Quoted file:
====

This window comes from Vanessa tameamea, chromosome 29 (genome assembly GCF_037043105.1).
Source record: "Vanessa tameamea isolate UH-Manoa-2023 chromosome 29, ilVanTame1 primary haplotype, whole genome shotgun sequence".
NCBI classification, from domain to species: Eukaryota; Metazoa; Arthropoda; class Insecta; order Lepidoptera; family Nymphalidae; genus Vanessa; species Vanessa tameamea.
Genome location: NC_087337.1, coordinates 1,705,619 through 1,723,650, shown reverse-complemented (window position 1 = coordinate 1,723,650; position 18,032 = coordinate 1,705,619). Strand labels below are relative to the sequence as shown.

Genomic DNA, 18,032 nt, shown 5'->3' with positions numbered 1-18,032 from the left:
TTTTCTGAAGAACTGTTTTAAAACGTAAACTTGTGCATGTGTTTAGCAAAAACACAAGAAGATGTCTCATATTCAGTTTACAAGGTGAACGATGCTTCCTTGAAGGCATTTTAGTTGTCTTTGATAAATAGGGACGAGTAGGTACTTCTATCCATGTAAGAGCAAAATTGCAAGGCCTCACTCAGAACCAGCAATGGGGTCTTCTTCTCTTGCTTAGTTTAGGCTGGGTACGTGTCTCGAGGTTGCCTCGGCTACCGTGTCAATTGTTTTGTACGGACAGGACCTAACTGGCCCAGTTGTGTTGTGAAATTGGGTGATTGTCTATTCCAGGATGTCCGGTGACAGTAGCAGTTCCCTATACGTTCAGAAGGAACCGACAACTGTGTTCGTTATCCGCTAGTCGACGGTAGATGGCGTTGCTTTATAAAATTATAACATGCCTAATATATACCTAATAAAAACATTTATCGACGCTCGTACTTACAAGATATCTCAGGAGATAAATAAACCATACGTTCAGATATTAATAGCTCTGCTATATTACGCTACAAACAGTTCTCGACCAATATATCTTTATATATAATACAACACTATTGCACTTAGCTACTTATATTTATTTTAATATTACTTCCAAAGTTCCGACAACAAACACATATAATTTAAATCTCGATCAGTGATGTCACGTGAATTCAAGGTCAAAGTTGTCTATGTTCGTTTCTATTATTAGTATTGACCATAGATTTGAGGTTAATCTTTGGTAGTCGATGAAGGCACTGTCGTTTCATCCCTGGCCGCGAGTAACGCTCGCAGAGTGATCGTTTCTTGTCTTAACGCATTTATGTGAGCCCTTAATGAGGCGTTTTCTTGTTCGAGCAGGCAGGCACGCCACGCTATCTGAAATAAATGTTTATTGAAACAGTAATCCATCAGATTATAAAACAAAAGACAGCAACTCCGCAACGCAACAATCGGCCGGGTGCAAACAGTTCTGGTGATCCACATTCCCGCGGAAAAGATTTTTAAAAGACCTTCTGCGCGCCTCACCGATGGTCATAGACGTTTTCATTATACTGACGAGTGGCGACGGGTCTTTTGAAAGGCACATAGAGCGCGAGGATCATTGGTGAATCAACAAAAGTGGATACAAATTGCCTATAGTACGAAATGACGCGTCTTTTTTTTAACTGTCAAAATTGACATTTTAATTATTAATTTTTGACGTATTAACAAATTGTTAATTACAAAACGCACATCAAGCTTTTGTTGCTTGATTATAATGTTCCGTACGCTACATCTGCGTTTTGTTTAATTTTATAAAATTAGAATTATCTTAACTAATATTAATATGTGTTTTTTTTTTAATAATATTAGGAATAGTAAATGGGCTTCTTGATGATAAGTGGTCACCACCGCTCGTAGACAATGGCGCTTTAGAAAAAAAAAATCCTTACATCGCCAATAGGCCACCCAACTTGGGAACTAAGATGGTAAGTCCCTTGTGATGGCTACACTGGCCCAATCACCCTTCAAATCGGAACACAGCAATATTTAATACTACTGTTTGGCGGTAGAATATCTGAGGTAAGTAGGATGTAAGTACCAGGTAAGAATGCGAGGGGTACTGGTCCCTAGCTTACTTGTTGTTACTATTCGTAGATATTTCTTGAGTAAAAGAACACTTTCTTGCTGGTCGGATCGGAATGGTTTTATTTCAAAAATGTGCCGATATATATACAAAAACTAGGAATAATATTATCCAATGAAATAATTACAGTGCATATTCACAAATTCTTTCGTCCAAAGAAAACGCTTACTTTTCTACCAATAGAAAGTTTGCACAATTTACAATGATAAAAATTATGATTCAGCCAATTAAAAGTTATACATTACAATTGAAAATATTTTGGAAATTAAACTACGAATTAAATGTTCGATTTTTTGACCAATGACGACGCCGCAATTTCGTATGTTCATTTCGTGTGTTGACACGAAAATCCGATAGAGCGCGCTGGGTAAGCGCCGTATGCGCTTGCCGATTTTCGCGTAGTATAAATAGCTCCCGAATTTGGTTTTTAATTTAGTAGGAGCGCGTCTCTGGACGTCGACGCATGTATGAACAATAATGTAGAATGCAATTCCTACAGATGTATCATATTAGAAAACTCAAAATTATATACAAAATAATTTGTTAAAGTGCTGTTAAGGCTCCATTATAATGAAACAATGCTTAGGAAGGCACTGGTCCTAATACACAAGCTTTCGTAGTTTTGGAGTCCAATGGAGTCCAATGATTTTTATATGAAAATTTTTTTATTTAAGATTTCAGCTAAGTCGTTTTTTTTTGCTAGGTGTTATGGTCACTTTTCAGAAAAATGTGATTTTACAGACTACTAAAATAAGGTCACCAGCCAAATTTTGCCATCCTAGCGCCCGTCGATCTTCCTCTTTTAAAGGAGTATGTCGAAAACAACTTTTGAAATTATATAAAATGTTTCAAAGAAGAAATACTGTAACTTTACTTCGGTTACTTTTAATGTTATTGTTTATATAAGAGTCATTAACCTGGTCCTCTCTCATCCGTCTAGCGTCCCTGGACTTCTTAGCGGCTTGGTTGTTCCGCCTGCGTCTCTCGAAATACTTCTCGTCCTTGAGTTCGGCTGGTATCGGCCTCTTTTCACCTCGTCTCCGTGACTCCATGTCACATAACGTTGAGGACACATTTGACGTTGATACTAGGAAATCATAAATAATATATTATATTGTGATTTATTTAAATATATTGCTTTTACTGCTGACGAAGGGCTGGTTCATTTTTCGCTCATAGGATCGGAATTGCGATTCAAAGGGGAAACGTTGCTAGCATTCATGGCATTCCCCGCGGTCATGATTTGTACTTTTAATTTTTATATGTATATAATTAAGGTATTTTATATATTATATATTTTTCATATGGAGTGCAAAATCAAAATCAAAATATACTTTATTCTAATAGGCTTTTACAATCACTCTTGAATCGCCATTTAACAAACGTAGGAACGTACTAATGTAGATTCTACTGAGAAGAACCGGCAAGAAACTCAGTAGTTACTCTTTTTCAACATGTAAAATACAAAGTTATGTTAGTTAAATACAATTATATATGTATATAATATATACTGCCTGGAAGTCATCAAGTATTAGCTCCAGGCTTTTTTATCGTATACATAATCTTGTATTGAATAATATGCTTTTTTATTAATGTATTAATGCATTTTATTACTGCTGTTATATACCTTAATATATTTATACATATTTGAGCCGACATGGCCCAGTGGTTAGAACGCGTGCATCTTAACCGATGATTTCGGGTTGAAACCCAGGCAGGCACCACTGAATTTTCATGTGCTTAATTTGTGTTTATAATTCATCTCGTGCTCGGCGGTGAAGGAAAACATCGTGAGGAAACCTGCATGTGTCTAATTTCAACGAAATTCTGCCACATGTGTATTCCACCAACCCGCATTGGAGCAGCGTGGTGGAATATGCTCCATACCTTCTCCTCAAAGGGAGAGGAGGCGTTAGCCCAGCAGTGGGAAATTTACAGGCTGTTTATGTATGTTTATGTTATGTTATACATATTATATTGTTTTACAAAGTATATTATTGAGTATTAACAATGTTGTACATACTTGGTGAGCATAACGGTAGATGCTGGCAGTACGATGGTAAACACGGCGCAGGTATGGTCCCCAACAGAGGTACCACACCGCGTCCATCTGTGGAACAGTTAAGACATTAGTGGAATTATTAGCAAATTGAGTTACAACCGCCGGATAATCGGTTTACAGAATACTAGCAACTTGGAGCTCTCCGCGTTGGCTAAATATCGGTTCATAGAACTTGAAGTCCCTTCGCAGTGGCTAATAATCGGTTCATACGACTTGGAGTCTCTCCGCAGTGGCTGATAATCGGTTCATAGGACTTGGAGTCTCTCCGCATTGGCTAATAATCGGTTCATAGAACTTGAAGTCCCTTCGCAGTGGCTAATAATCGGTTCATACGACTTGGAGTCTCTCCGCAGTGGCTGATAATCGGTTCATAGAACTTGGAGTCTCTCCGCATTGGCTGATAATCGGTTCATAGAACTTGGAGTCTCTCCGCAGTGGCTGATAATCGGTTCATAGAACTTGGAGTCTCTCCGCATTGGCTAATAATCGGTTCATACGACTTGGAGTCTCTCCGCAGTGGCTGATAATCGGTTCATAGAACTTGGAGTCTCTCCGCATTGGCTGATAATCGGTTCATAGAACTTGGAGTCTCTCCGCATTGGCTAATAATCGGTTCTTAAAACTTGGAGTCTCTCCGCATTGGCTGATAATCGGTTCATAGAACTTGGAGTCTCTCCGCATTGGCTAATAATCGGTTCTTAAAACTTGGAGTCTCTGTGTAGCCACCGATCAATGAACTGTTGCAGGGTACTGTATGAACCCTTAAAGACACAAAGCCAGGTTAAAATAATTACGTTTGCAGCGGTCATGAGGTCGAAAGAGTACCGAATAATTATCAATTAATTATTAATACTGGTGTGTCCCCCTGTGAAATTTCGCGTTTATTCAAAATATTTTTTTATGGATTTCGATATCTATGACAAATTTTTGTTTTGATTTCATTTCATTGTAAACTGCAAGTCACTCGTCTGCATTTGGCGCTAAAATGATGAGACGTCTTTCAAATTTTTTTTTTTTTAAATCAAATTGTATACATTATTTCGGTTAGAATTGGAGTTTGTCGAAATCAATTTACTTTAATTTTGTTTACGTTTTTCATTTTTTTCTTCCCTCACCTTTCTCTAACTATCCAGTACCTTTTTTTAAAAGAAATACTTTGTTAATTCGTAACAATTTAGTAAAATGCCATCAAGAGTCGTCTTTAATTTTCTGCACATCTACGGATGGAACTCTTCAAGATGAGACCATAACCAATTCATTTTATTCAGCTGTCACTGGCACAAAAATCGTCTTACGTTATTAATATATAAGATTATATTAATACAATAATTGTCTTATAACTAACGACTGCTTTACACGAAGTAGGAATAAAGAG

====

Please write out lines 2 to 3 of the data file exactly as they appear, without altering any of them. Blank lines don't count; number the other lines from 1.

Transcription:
Source record: "Vanessa tameamea isolate UH-Manoa-2023 chromosome 29, ilVanTame1 primary haplotype, whole genome shotgun sequence".
NCBI classification, from domain to species: Eukaryota; Metazoa; Arthropoda; class Insecta; order Lepidoptera; family Nymphalidae; genus Vanessa; species Vanessa tameamea.